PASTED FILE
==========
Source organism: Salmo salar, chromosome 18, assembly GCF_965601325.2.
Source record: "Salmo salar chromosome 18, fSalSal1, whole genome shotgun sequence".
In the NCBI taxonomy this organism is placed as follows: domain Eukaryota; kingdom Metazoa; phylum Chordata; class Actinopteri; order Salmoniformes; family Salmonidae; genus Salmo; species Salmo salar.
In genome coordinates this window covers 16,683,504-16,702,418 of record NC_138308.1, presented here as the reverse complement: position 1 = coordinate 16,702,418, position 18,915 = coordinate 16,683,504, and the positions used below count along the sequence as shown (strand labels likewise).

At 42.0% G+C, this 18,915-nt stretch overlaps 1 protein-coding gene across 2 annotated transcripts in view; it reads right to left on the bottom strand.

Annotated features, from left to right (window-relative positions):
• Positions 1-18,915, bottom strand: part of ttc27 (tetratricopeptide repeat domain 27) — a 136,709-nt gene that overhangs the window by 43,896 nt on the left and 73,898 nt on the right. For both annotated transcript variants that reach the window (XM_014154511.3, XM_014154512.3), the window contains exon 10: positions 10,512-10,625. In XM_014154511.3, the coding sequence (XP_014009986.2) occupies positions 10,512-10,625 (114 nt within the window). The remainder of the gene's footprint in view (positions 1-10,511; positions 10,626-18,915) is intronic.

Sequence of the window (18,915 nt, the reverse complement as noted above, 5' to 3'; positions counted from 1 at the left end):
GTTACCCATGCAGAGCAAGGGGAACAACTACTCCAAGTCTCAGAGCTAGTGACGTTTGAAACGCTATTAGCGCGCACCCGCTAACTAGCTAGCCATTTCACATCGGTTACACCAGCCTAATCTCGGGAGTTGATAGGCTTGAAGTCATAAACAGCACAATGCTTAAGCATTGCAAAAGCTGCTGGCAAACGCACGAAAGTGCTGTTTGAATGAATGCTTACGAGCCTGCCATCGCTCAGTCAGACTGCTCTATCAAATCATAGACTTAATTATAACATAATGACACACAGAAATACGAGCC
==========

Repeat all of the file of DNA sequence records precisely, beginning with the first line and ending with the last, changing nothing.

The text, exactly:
Source organism: Salmo salar, chromosome 18, assembly GCF_965601325.2.
Source record: "Salmo salar chromosome 18, fSalSal1, whole genome shotgun sequence".
In the NCBI taxonomy this organism is placed as follows: domain Eukaryota; kingdom Metazoa; phylum Chordata; class Actinopteri; order Salmoniformes; family Salmonidae; genus Salmo; species Salmo salar.
In genome coordinates this window covers 16,683,504-16,702,418 of record NC_138308.1, presented here as the reverse complement: position 1 = coordinate 16,702,418, position 18,915 = coordinate 16,683,504, and the positions used below count along the sequence as shown (strand labels likewise).

At 42.0% G+C, this 18,915-nt stretch overlaps 1 protein-coding gene across 2 annotated transcripts in view; it reads right to left on the bottom strand.

Annotated features, from left to right (window-relative positions):
• Positions 1-18,915, bottom strand: part of ttc27 (tetratricopeptide repeat domain 27) — a 136,709-nt gene that overhangs the window by 43,896 nt on the left and 73,898 nt on the right. For both annotated transcript variants that reach the window (XM_014154511.3, XM_014154512.3), the window contains exon 10: positions 10,512-10,625. In XM_014154511.3, the coding sequence (XP_014009986.2) occupies positions 10,512-10,625 (114 nt within the window). The remainder of the gene's footprint in view (positions 1-10,511; positions 10,626-18,915) is intronic.

Sequence of the window (18,915 nt, the reverse complement as noted above, 5' to 3'; positions counted from 1 at the left end):
GTTACCCATGCAGAGCAAGGGGAACAACTACTCCAAGTCTCAGAGCTAGTGACGTTTGAAACGCTATTAGCGCGCACCCGCTAACTAGCTAGCCATTTCACATCGGTTACACCAGCCTAATCTCGGGAGTTGATAGGCTTGAAGTCATAAACAGCACAATGCTTAAGCATTGCAAAAGCTGCTGGCAAACGCACGAAAGTGCTGTTTGAATGAATGCTTACGAGCCTGCCATCGCTCAGTCAGACTGCTCTATCAAATCATAGACTTAATTATAACATAATGACACACAGAAATACGAGCC